Factory revenue in the worldwide server market fell 3.7 percent year over year to $12.1 billion in the third quarter of 2013 (3Q13), representing the third consecutive quarter of year-over-year revenue decline, according to IT research firm IDC.
Technology giant Hewlett-Packard (HP) regained the top position in the worldwide server market with 28.1 percent factory revenue share in the third quarter of 2013.
The company experienced a 1.5 percent year-over-year increase in factory revenue and gained 1.5 points of revenue share on improved demand for x86-based ProLiant servers in the quarter, according to IDC’s Worldwide Quarterly Server Tracker.
IBM servers represented the second-highest share of the market, with 23.4 percent factory revenue share following a 19.4 percent year-over-year decline in factory revenue, based largely on soft demand for System x and Power Systems.
"Worldwide server revenue declined in all major geographic regions including Americas, EMEA, and Asia/Pacific in the third quarter," Matt Eastwood, Group vice president and general manager, enterprise platforms at IDC, said in a statement. "The market was impacted by a steady transition from second platform to third platform workload demand coupled with particularly weak sales of Unix servers, which served to further dampen the market."
As Eastwood noted, the midrange and high-end segments were impacted by difficult year-over-year compares and continued weakness in Unix demand while volume demand was helped by solid x86 server demand.
Unix servers experienced a revenue decline of 31.3 percent year over year to $1.3 billion, representing 11.1 percent of quarterly server revenue for the quarter--the lowest quarterly Unix server revenue ever reported by IDC.
On a year-over-year basis, volume systems experienced 3.5 percent revenue growth. At the same time, demand for midrange and high-end systems experienced year-over-year revenue declines of 17.8 percent and 22.5 percent in 3Q13.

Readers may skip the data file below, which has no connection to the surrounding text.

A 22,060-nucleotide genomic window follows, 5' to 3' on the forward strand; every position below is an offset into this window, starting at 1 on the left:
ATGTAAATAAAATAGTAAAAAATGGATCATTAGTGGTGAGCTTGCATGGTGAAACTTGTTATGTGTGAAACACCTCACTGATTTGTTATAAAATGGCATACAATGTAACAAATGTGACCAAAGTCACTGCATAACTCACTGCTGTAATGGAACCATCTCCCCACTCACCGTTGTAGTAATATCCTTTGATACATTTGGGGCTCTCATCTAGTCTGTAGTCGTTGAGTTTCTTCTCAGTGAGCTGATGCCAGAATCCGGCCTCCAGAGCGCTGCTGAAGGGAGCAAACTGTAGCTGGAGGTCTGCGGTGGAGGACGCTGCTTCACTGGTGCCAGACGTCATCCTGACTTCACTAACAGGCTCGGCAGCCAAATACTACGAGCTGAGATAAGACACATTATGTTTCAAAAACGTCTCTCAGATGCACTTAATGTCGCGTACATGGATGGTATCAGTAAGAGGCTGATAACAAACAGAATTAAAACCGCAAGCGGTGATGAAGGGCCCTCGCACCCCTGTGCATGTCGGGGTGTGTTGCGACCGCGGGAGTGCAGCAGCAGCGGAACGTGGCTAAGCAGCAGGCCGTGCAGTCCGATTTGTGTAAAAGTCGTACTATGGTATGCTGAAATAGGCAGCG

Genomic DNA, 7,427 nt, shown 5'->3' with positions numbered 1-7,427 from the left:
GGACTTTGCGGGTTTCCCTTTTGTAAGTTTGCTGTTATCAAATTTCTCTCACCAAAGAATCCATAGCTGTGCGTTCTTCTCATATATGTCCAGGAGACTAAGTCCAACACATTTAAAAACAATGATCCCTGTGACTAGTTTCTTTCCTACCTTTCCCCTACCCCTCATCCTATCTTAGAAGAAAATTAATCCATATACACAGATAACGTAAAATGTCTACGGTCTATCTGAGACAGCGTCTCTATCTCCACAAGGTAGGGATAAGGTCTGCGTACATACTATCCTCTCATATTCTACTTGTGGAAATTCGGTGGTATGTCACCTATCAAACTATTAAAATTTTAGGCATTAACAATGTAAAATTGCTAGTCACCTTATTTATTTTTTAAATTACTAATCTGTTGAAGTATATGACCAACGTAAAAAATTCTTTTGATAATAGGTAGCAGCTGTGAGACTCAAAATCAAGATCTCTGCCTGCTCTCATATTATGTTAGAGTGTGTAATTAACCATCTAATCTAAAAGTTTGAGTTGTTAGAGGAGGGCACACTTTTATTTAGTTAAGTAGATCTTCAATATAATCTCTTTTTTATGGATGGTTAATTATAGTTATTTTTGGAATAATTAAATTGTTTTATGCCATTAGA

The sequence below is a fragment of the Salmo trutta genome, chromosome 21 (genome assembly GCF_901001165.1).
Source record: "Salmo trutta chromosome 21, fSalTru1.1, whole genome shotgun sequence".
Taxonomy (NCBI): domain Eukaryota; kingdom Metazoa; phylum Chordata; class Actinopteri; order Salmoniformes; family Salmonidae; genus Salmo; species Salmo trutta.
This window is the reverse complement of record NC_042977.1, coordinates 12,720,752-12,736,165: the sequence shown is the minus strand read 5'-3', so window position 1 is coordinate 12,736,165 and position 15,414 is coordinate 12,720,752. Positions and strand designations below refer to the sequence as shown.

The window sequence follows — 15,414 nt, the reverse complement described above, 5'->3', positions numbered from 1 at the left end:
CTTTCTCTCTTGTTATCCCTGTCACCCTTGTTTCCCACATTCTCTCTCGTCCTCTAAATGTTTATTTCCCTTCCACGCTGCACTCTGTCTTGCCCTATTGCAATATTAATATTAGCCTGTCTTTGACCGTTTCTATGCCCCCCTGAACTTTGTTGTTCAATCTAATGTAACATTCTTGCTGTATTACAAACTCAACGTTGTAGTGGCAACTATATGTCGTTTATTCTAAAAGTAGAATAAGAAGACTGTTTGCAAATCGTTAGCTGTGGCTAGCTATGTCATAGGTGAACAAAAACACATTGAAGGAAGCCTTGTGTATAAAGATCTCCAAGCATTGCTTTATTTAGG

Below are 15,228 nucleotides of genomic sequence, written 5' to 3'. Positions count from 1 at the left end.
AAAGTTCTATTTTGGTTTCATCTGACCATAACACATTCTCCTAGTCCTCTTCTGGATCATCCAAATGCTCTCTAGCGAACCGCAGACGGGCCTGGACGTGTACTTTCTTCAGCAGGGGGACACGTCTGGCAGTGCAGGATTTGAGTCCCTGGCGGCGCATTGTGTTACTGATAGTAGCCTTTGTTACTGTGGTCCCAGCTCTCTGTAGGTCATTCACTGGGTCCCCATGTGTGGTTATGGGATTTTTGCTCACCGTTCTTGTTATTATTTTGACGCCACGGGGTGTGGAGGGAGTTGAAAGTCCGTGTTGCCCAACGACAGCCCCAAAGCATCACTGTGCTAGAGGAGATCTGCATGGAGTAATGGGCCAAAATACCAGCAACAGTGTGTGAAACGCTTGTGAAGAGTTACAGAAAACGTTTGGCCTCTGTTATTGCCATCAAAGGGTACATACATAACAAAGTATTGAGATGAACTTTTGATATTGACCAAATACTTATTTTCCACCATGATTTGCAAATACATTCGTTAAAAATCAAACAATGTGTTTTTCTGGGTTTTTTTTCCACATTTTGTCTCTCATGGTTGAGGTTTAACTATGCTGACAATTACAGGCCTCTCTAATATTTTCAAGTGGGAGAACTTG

"Second platform workloads continue to represent a healthy consolidation opportunity across the market, driving solid demand for integrated systems," Eastwood continued. "At the same time, third platform applications are shifting more and more server demand into cloud service provider data centers, which is opening up new market opportunity for both ODMs and Chinese OEMs."
In third place was Dell, which saw factory revenue decrease 6 percent compared to the third quarter of 2012 losing 0.4 points of factory revenue share. Cisco and Oracle ended the quarter in a statistical tie for the fourth place in the market with 5 percent and 4.1 percent factory revenue share.
"Blades continue to gain adoption with customers, as they are the foundation for many vendors' integrated systems," Jed Scaramella, IDC research director for servers, said in a statement. "Integrated systems combine server, storage, and networking to enable IT organizations to simplify their IT environments and accelerate time to deploy new IT services. The journey to convergence and integrated systems begins with a bladed ecosystem."